When you find out that chocolate is healthy and drinking isn't just fun, it's good for you—by god, you want to believe it. But new research published in the Journal of Studies on Alcohol and Drugs is throwing major shade at all those other studies that link longevity to moderate alcohol consumption (drinking up to one drink a day for women, two for men).
When researchers analyzed 87 existing studies on alcohol use and mortality, they found some gaping flaws. The biggest problem? Many of the studies that compared moderate drinkers to people who didn't drink at all and appeared to prove that drinking led people to live longer didn't account for sick people who had laid off booze to abide by their doctors' orders. In other words, they ignored the fact that some teetotalers were more likely to live shorter lives because of poor health—and it had nothing to do with turning down that glass of wine with dinner.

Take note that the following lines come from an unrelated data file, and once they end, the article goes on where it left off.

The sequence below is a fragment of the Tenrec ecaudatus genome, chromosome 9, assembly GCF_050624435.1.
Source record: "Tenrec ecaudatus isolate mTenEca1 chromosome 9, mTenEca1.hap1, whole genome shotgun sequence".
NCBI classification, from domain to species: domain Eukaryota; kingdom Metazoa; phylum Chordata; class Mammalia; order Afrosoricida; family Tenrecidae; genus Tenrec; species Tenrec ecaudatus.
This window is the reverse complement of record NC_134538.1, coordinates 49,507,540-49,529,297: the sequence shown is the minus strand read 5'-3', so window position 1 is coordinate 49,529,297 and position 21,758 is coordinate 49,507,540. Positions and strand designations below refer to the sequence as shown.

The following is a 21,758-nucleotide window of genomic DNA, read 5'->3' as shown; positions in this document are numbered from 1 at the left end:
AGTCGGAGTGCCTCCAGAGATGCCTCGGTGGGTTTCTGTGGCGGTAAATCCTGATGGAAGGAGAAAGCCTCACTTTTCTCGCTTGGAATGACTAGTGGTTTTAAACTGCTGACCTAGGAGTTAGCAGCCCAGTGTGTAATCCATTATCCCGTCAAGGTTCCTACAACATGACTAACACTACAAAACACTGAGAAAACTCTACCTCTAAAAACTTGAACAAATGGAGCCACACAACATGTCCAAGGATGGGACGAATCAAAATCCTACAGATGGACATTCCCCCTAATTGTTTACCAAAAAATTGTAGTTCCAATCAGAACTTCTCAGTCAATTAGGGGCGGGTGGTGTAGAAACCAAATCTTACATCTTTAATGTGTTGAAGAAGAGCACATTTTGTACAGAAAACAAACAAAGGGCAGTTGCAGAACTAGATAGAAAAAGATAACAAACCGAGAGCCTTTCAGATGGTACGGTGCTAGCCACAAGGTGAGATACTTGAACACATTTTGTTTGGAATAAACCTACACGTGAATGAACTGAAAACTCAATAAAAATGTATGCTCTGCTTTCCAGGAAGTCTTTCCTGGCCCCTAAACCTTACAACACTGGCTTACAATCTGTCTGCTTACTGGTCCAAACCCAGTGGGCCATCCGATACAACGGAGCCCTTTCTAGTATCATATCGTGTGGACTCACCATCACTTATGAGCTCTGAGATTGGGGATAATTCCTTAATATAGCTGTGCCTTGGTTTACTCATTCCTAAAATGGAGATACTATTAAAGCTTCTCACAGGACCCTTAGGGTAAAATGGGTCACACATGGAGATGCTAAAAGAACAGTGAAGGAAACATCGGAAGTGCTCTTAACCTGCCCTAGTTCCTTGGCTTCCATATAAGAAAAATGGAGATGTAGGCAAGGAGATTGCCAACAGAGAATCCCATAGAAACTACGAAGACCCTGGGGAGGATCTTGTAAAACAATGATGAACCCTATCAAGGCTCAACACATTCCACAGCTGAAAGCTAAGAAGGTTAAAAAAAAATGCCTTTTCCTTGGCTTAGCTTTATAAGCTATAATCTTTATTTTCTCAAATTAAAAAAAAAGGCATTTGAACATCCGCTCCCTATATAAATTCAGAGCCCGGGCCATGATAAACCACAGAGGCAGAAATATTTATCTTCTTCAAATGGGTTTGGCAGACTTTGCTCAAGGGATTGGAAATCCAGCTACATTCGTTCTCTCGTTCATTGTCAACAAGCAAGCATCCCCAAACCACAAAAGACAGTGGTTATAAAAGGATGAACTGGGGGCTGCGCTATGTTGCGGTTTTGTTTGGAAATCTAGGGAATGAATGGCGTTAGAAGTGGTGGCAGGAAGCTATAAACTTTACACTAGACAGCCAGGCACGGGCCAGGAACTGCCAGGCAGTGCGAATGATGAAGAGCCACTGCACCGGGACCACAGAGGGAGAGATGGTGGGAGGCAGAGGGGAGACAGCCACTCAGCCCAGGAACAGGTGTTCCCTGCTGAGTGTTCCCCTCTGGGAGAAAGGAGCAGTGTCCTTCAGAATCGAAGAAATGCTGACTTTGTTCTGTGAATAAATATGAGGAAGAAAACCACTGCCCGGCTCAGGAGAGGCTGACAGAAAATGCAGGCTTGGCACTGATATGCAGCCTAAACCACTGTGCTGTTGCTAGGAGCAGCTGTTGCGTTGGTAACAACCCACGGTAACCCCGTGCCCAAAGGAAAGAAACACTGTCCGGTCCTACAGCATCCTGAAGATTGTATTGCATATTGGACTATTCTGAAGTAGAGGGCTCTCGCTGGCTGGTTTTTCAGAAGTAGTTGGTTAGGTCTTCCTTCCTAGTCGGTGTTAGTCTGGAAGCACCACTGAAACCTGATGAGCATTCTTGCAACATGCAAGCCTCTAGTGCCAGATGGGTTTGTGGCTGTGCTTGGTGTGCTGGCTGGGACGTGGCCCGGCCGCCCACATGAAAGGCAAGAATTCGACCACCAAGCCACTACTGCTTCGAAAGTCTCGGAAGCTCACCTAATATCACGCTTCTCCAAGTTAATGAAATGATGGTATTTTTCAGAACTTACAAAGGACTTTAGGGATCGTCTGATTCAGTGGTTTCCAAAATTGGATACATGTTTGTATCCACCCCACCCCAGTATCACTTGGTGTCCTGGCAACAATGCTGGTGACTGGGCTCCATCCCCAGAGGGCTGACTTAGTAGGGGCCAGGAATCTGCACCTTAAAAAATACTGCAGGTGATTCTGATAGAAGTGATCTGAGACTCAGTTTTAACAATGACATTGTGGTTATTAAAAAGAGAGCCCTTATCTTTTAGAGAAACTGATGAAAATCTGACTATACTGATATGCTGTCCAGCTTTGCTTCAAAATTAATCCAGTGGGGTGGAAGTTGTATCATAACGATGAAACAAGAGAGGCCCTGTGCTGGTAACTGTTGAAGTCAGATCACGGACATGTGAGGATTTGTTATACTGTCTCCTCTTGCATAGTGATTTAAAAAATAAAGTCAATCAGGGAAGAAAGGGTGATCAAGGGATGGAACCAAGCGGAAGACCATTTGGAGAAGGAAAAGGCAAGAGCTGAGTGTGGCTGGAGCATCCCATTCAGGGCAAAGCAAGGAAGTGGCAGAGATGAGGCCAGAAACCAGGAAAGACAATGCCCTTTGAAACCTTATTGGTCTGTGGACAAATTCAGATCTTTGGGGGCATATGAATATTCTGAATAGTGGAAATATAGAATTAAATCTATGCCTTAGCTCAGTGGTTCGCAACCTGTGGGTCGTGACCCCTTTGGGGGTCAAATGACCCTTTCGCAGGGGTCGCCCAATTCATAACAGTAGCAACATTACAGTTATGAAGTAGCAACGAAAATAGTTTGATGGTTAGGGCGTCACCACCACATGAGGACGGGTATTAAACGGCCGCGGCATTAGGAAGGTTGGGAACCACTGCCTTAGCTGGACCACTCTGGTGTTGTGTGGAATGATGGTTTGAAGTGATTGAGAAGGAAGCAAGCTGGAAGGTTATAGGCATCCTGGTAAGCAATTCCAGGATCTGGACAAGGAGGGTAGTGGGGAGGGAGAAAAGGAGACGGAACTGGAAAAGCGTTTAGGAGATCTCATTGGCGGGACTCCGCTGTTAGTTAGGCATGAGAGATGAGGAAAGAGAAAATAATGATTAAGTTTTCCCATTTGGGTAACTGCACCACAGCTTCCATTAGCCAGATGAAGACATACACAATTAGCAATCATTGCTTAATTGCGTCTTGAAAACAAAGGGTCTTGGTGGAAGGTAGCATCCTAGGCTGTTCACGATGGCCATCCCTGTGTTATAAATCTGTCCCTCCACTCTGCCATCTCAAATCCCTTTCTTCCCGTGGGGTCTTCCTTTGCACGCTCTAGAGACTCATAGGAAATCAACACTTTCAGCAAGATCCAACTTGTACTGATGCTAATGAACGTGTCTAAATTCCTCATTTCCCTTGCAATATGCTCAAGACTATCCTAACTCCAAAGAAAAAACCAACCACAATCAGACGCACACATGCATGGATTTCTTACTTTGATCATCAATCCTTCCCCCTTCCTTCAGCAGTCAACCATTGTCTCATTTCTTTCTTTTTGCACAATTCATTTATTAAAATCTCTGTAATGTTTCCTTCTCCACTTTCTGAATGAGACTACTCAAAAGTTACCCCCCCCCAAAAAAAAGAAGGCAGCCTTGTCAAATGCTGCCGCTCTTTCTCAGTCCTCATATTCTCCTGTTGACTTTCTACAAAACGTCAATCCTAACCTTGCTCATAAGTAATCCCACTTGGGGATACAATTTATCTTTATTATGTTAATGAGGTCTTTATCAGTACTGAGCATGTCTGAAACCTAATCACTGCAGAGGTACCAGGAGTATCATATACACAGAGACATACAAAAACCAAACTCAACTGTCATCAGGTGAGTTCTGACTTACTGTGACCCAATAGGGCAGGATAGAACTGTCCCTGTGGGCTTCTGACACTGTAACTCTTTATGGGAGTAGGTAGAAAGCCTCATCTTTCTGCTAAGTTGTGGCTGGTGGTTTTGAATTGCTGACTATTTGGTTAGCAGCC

Because life isn't fair, when the researchers accounted for abstainers' health and re-accessed the old studies' data, the link between moderate alcohol consumption and living as long as humanly possible all but disappeared. People who popped a bottle here and there ("occasional drinkers") seemed to live the longest—but it'd be silly to give the seldom margarita all the credit.
That's not to say that alcohol lacks all of its alleged merits, like promoting recovery among endurance athletes, which still seems to check out. Not running marathons? Rest assured that booze is still—and always will be!—an A+ recipe for a good time. (Which isn't nothing!)
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